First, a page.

Shoshana Zuboff, author of In The Age Of The Smart Machine, has already been cited; in that 1988 volume, Sally Helgesen points out that Zuboff examined the "processes by which information technology forces front-line people to develop a comprehensive grasp and a theoretical understanding of their work and their organizations" and to these presenters both Hegelsen and Zuboff sound like an anthropologist at work. (Incidentally, numerous anthropologists are involved in distributing information via the electronic medium: from Physical Anthropology courses, to cyberspace-type courses and national museums and local museums and general information.) Returning to Zuboff, and a very "anthropological-type" statement, we read her quoting from the officer of a branch bank:

"The new technology makes you look at the whole. Tasks become more comprehensive as a result. You need to know where to look for what you need and how to get it. You need to see patterns in relation to the whole [stress added]" (Sally Helgesen, 1995, The Web Of Inclusion, page 160)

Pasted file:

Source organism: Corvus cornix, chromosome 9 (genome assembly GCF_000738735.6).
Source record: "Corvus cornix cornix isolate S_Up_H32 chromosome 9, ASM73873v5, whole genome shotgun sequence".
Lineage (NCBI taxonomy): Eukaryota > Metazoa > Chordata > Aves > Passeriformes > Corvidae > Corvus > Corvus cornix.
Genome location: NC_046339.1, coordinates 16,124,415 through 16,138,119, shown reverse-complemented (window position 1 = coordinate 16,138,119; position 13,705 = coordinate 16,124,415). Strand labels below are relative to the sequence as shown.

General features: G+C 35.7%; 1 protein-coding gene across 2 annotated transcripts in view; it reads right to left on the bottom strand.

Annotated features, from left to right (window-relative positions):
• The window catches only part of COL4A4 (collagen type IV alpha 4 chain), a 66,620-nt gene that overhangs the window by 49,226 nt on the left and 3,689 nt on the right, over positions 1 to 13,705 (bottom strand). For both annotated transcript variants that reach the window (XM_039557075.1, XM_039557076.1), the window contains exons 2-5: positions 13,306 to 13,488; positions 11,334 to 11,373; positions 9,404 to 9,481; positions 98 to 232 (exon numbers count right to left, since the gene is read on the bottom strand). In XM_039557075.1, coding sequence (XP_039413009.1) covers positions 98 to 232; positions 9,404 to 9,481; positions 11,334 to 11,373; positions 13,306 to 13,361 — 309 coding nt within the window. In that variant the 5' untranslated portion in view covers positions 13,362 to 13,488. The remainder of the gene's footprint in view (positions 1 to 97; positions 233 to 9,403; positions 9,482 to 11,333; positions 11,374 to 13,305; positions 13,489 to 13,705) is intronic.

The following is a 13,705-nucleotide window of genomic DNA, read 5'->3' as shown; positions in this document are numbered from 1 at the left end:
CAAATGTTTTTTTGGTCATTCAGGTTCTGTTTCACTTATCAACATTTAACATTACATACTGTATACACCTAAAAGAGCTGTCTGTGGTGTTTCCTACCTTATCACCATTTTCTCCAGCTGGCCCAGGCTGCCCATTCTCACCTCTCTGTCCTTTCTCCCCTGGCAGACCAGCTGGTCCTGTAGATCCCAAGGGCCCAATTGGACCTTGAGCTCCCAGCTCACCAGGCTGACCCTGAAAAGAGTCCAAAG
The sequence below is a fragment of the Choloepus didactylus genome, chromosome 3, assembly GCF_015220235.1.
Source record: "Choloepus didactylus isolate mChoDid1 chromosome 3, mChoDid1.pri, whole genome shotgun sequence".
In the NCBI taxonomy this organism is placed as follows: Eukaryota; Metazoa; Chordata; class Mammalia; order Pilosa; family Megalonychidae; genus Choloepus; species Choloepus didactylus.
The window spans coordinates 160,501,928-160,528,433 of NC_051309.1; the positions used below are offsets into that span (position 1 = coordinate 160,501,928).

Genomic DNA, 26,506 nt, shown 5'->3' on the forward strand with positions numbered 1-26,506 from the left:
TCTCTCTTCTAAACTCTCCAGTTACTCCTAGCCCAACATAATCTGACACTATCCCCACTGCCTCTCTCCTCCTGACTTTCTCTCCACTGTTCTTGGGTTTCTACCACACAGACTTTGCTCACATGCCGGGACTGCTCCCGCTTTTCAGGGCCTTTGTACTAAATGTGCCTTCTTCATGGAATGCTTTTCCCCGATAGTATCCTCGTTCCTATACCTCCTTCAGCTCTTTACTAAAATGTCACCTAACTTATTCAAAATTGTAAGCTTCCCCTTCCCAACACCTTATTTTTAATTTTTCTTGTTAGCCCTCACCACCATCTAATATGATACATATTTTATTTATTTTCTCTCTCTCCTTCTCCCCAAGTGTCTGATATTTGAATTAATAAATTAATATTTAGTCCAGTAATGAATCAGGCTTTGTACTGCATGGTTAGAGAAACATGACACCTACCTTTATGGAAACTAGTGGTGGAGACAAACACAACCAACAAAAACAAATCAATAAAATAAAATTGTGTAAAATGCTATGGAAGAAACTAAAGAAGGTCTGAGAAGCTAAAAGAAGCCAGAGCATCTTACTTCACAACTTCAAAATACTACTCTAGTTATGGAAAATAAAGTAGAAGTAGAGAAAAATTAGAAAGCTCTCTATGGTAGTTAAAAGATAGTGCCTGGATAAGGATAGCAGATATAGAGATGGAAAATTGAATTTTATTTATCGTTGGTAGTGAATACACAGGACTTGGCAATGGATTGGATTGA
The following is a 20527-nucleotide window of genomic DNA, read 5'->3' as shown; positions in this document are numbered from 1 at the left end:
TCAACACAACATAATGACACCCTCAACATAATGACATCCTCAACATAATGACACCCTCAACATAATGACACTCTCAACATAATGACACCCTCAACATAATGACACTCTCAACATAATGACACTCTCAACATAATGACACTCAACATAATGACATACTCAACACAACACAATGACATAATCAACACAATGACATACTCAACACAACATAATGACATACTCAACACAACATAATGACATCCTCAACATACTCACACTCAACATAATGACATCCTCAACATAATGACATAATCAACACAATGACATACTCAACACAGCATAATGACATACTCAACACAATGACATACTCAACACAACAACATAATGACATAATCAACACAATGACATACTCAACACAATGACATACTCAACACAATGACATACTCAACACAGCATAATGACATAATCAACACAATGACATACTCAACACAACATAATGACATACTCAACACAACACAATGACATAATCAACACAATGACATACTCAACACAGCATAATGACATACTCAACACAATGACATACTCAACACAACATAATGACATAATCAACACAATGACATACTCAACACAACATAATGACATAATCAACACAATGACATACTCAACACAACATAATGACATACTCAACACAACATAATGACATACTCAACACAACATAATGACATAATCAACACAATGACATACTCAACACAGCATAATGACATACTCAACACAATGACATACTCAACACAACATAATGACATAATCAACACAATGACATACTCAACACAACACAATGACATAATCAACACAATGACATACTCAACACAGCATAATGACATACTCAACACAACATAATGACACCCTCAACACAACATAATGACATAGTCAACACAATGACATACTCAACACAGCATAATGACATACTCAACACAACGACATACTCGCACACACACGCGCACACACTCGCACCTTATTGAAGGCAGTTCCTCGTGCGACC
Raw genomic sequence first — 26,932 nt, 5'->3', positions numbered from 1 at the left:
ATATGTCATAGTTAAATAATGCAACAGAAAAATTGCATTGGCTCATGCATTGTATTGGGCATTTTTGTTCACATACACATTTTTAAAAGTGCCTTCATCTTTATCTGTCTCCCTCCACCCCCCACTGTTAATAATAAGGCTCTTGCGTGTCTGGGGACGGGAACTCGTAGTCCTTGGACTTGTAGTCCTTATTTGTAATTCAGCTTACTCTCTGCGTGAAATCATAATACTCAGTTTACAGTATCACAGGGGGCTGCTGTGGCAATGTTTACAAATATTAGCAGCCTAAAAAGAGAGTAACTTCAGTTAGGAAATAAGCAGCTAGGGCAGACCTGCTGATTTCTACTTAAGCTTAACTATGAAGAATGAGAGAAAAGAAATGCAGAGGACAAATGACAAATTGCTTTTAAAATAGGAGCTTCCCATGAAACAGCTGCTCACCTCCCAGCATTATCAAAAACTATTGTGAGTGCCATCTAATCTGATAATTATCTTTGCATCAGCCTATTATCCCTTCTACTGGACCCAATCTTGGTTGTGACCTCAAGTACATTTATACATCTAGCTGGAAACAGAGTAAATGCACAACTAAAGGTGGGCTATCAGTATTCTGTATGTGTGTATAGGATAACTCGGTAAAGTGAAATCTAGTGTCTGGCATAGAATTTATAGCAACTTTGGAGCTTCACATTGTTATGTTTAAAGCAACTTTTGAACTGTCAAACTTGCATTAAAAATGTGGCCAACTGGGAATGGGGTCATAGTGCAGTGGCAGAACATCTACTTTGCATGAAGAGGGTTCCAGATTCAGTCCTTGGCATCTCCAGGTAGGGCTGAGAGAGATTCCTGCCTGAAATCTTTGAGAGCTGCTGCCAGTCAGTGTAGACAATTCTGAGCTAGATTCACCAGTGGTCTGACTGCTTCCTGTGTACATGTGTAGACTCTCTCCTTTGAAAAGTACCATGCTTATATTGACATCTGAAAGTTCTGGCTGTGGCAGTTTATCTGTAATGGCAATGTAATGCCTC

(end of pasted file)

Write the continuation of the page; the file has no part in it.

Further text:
This looking for the "pattern in relation to the whole" or getting the "big picture" is precisely what the anthropologist does when he or she tells an ethnographic story of a specific group of people. This "anthropological approach" is also cited by the aforementioned Vail in his 1996 publication entitled Learning As A Way Of Being: Strategies For Survival In A World Of Permanent White Water. Vail wrote:

"May and Roethlisberger found additonal support for systems approaches to human organizations in the anthropological writings of such researchers as A.R. Radcliffe-Brown (1957) and Bronislaw Malinowski (1944). When one does not understand a phenomenon at all, as an anthropologist coming to a new society may not, a systems approach is indispensible. Otherwise, the alien sights and sounds are a hopelessly swirling jumble. One does not know what to pay attention to nor how anything is connected to anything else. A systems approach at least helps an investigator understand that the problem is to discover the underlying connections and interdependencies." (Peter B. Vail, 1996, Learning As A Way Of Being: Strategies For Survival In A World Of Permanent White Water, page 108)